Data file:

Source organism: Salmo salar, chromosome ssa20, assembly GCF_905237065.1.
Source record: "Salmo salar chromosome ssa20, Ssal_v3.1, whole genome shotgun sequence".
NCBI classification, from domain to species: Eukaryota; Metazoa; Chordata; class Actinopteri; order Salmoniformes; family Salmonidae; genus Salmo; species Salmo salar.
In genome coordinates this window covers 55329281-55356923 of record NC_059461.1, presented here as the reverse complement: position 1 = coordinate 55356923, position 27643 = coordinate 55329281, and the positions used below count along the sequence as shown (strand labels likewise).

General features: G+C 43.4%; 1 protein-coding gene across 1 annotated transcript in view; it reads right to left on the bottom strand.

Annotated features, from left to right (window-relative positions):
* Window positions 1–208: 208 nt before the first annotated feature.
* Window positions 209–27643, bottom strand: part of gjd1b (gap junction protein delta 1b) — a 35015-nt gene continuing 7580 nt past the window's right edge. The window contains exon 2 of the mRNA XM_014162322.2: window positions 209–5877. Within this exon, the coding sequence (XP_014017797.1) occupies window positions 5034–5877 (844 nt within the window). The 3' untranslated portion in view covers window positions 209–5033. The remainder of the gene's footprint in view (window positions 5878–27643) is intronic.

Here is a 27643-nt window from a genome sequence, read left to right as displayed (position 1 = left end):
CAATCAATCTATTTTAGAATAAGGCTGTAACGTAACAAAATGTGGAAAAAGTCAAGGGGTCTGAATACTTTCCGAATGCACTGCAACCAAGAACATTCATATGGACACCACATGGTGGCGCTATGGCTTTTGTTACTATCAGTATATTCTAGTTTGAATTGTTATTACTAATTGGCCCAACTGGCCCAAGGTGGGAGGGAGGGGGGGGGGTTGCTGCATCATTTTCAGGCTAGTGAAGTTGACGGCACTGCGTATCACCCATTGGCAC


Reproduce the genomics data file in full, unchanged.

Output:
Source organism: Salmo salar, chromosome ssa20, assembly GCF_905237065.1.
Source record: "Salmo salar chromosome ssa20, Ssal_v3.1, whole genome shotgun sequence".
NCBI classification, from domain to species: Eukaryota; Metazoa; Chordata; class Actinopteri; order Salmoniformes; family Salmonidae; genus Salmo; species Salmo salar.
In genome coordinates this window covers 55329281-55356923 of record NC_059461.1, presented here as the reverse complement: position 1 = coordinate 55356923, position 27643 = coordinate 55329281, and the positions used below count along the sequence as shown (strand labels likewise).

General features: G+C 43.4%; 1 protein-coding gene across 1 annotated transcript in view; it reads right to left on the bottom strand.

Annotated features, from left to right (window-relative positions):
* Window positions 1–208: 208 nt before the first annotated feature.
* Window positions 209–27643, bottom strand: part of gjd1b (gap junction protein delta 1b) — a 35015-nt gene continuing 7580 nt past the window's right edge. The window contains exon 2 of the mRNA XM_014162322.2: window positions 209–5877. Within this exon, the coding sequence (XP_014017797.1) occupies window positions 5034–5877 (844 nt within the window). The 3' untranslated portion in view covers window positions 209–5033. The remainder of the gene's footprint in view (window positions 5878–27643) is intronic.

Here is a 27643-nt window from a genome sequence, read left to right as displayed (position 1 = left end):
CAATCAATCTATTTTAGAATAAGGCTGTAACGTAACAAAATGTGGAAAAAGTCAAGGGGTCTGAATACTTTCCGAATGCACTGCAACCAAGAACATTCATATGGACACCACATGGTGGCGCTATGGCTTTTGTTACTATCAGTATATTCTAGTTTGAATTGTTATTACTAATTGGCCCAACTGGCCCAAGGTGGGAGGGAGGGGGGGGGGTTGCTGCATCATTTTCAGGCTAGTGAAGTTGACGGCACTGCGTATCACCCATTGGCAC